The Nativity at Night by Geertgen tot Sint Jans, painted in 1490, was a devotional tool. Encouraging believers to contemplate the nativity was thought to bring the believer into greater communion with God. Specifically, contemplating Christ birth was meant to facilitate the viewer in bringing forth their own spiritual rebirth. Geertgen was an Early Netherlandish painter whose career lasted just 10 years, but his accomplished style and realistic portrayals still call to us. The painting shows the Nativity of Jesus and an Annunciation to the Shepherds.
There is no provenance for this work, meaning we cannot trace its ownership from its creation to today. Art, particularly during the medieval and renaissance periods, was often created with a specific audience in mind. When we know the audience we often have clues as to the artist’s intentions and what he/she was trying to communicate. In the case of the Nativity at Night we don’t have this luxury.
However, I’ve run across a few academic papers that suggest this painting was created for women, either commissioned for a convent (specifically the Sisters of the Convent of Our Lady of Visitation, outside Haarlem) or a Beguines, which I will explain later. I’ve chosen to move forward in my analysis assuming that this is the case. I feel that a female audience fits the painting, and holding that viewpoint gives us a unique perspective as we analyze the work.
During the late medieval period there were several influences on Christian communities, (particularly women) that influenced artists, and this painting. Primarily these are the Modern Devotion Movement, The Golden Legend, and Saint Bridget of Sweden.
The Modern Devotion movement called for religious reforms and a renewal of pious practices like humility, simplicity, and obedience. The writings of Gerard Groote, a founder of the Modern Devotion movement, spread throughout the Low Countries. Groote called for the clergy to return to the true apostolic traditions and called individuals back to a pure inward spirituality that reflected humility and obedience.
The Night Nativity reflects Groote’s emphasis on the importance of remaking the soul through spiritual rebirth, specifically by contemplating the Nativity. Groote repeatedly used the metaphor of birth and Christ’s incarnation as a route for believers to transform themselves into the image of Christ. His writings on this topic were translated and spread throughout the Low Countries. Artists of the day would have been familiar with his writings, particularly because it provided them with visual images they could use as metaphors that were easily understood by their audience.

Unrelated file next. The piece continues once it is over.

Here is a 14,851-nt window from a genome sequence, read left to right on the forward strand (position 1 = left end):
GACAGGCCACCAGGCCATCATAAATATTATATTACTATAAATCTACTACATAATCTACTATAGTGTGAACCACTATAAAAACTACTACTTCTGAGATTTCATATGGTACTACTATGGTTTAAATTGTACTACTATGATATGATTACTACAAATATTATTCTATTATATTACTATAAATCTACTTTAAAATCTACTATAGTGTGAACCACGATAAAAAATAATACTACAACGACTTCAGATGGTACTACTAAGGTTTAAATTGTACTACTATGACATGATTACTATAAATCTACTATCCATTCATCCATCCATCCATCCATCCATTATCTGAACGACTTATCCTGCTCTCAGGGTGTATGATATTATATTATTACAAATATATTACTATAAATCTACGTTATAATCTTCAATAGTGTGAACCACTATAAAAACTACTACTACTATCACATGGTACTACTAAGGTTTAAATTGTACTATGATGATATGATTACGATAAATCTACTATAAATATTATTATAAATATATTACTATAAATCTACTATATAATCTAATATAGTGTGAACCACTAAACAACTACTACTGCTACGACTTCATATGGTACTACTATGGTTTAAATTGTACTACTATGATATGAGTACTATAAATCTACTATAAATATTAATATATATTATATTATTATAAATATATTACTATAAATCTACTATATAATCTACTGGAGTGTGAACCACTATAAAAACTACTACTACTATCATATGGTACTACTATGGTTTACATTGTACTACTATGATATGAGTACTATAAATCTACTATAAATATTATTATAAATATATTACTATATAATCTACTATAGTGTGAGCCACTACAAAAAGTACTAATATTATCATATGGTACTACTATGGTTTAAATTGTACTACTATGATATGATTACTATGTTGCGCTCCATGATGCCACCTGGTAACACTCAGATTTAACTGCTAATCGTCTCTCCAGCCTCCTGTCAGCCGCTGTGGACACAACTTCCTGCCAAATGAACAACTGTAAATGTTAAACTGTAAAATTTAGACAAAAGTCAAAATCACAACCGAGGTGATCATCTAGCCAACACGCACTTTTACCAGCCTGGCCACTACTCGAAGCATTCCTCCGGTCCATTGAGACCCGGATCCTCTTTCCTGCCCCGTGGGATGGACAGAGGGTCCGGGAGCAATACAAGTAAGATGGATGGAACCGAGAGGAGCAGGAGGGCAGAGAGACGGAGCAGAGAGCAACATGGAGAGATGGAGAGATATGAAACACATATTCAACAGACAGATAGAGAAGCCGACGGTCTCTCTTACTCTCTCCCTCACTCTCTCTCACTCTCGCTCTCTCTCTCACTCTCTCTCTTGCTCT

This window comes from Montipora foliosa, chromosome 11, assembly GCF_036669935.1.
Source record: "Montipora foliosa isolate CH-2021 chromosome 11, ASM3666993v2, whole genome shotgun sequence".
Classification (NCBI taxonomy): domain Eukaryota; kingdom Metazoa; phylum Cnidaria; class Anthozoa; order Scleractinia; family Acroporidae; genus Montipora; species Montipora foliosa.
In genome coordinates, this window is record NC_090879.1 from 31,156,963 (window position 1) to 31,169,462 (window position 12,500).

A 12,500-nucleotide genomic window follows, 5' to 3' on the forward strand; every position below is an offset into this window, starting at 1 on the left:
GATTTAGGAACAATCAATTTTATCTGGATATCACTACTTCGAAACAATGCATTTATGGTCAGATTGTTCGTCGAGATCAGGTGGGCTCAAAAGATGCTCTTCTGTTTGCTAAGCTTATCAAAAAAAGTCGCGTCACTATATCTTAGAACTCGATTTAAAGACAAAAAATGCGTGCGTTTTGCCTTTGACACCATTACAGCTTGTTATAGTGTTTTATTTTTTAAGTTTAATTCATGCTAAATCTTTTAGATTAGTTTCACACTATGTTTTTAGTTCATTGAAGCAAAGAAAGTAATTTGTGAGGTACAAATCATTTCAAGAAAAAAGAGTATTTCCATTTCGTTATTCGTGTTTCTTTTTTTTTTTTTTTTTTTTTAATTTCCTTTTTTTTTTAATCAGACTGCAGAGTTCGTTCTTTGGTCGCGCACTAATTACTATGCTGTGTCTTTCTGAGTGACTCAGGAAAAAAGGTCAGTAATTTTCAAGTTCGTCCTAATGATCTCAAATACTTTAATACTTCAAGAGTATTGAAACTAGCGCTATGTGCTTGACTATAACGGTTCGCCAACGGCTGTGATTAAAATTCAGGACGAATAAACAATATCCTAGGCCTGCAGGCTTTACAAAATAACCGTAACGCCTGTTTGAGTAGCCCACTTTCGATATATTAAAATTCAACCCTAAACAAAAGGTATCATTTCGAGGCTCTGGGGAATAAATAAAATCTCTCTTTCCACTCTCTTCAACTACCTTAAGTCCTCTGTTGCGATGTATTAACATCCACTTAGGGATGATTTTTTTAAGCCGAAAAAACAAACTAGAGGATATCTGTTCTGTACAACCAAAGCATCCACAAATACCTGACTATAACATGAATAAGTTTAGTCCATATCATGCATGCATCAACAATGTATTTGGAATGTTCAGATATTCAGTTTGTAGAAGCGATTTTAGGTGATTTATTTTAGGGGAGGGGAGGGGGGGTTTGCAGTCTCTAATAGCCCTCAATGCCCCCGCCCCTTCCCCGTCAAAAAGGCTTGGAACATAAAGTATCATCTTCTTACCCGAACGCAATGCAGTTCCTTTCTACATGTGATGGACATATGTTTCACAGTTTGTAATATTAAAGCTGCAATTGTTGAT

The Night Nativity and The Modern Devotion Movement
Devotional pieces, like The Night Nativity, were commissioned with the purpose of encouraging the viewer to place themselves into the Biblical narrative. In doing this, it was thought that the devotee would begin to see with the eyes of the heart, and to enter into an ever deeper communion with God.
The Modern Devotion movement found visual aids, like paintings, helped stimulate the spiritual imagination. With practice, believers could reach deeper intellectual understanding of the Biblical stories, and expand their inner spiritual lives.
The Modern Devotion Movement embraced Female Spirituality
Groote, who founded the Modern Devotion Movement, included women from the outset, even using his family home to create a community for lay religious women. The values of the movement, particularly humility and obedience, were seen as feminine and so it was natural for artists to make use of the image of the Virgin to incite devotee’s to contemplate the beauty and strength in humility. Additionally, giving birth, a uniquely feminine task, became a sacred metaphor for our spiritual birth in Christ.
In The Night Nativity we are meant to see an intimate moment between Mary and her son. We are meant, not just to observe Mary, but to learn from and emulate her. If women were the target audience for this work, using a woman and motherhood as the model makes sense.
This work is relatively small, inviting the viewer to come close and sit awhile. This is not a large, impressive altarpiece that would inspire awe in a congregation, but a small, intimate painting that calls out to us as individuals to draw near.
There is a space left for us in the foreground of the painting. We too can kneel before the manger and consider the miracle of God come to Earth. These elements are meant to aid us in our devotional practices, to assist us in coming into the presence of God.
More than that, we are meant to contemplate the role that Mary played. Incarnation literally means God taking on flesh. Mary, in her vulnerable, human body, took on the task of the incarnation. She provided the way for Christ to be born in the flesh, and as we can see in this work, she was more than just the vehicle for the infant Christ. There is a true relationship, an intimate connection between the Virgin and her son.
This tender portrayal of mother and child gave hope to the viewer that they too could have a deeper, more intimate, relationship with God.
The Golden Legend
The Golden Legend is a collection of stories of the saints and various miracles that was originally collected and published by Jacobus de Varagine. These stories, often fantastic, provided artists of the Middle Ages and Renaissance an abundance of images and stories to pull from. Much of the imagery from Christian art owes it origins, not to the Bible, but to the stories from the Golden Legend. These legends were familiar, not just to the clergy, but the lay people as well, making them useful as teaching tools.